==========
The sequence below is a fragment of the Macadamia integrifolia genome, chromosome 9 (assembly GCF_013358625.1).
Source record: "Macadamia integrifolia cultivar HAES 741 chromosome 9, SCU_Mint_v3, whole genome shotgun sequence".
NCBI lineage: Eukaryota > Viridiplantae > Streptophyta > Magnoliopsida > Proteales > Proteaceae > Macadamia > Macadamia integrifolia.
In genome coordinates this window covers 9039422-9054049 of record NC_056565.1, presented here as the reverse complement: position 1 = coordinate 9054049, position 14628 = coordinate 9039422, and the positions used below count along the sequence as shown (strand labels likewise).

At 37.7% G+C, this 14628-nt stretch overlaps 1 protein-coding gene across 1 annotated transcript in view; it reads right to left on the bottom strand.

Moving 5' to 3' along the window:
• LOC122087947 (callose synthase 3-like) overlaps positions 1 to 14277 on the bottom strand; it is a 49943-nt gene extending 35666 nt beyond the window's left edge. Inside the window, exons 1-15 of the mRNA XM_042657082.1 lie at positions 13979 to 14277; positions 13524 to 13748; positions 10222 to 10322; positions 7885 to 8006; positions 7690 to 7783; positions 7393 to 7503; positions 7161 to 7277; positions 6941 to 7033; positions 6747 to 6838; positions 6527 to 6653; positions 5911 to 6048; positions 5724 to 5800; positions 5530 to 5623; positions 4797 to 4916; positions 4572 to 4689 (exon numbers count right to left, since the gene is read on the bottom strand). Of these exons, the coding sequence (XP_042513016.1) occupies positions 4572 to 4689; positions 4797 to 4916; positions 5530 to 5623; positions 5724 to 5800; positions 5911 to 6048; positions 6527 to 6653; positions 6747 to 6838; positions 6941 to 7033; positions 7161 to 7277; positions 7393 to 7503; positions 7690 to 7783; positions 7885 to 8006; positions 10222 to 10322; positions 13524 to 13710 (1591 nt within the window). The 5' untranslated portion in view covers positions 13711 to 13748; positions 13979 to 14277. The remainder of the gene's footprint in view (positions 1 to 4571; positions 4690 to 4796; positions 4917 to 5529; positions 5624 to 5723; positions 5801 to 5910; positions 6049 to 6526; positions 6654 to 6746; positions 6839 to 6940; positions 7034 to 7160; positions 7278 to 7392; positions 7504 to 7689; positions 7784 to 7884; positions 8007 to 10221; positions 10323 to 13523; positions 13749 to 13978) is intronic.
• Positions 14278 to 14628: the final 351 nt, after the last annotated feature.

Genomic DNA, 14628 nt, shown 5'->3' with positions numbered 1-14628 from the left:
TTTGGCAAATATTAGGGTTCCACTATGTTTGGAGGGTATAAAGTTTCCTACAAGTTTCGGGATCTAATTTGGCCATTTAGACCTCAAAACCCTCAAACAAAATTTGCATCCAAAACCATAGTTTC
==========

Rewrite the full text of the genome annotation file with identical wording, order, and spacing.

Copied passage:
The sequence below is a fragment of the Macadamia integrifolia genome, chromosome 9 (assembly GCF_013358625.1).
Source record: "Macadamia integrifolia cultivar HAES 741 chromosome 9, SCU_Mint_v3, whole genome shotgun sequence".
NCBI lineage: Eukaryota > Viridiplantae > Streptophyta > Magnoliopsida > Proteales > Proteaceae > Macadamia > Macadamia integrifolia.
In genome coordinates this window covers 9039422-9054049 of record NC_056565.1, presented here as the reverse complement: position 1 = coordinate 9054049, position 14628 = coordinate 9039422, and the positions used below count along the sequence as shown (strand labels likewise).

At 37.7% G+C, this 14628-nt stretch overlaps 1 protein-coding gene across 1 annotated transcript in view; it reads right to left on the bottom strand.

Moving 5' to 3' along the window:
• LOC122087947 (callose synthase 3-like) overlaps positions 1 to 14277 on the bottom strand; it is a 49943-nt gene extending 35666 nt beyond the window's left edge. Inside the window, exons 1-15 of the mRNA XM_042657082.1 lie at positions 13979 to 14277; positions 13524 to 13748; positions 10222 to 10322; positions 7885 to 8006; positions 7690 to 7783; positions 7393 to 7503; positions 7161 to 7277; positions 6941 to 7033; positions 6747 to 6838; positions 6527 to 6653; positions 5911 to 6048; positions 5724 to 5800; positions 5530 to 5623; positions 4797 to 4916; positions 4572 to 4689 (exon numbers count right to left, since the gene is read on the bottom strand). Of these exons, the coding sequence (XP_042513016.1) occupies positions 4572 to 4689; positions 4797 to 4916; positions 5530 to 5623; positions 5724 to 5800; positions 5911 to 6048; positions 6527 to 6653; positions 6747 to 6838; positions 6941 to 7033; positions 7161 to 7277; positions 7393 to 7503; positions 7690 to 7783; positions 7885 to 8006; positions 10222 to 10322; positions 13524 to 13710 (1591 nt within the window). The 5' untranslated portion in view covers positions 13711 to 13748; positions 13979 to 14277. The remainder of the gene's footprint in view (positions 1 to 4571; positions 4690 to 4796; positions 4917 to 5529; positions 5624 to 5723; positions 5801 to 5910; positions 6049 to 6526; positions 6654 to 6746; positions 6839 to 6940; positions 7034 to 7160; positions 7278 to 7392; positions 7504 to 7689; positions 7784 to 7884; positions 8007 to 10221; positions 10323 to 13523; positions 13749 to 13978) is intronic.
• Positions 14278 to 14628: the final 351 nt, after the last annotated feature.

Genomic DNA, 14628 nt, shown 5'->3' with positions numbered 1-14628 from the left:
TTTGGCAAATATTAGGGTTCCACTATGTTTGGAGGGTATAAAGTTTCCTACAAGTTTCGGGATCTAATTTGGCCATTTAGACCTCAAAACCCTCAAACAAAATTTGCATCCAAAACCATAGTTTC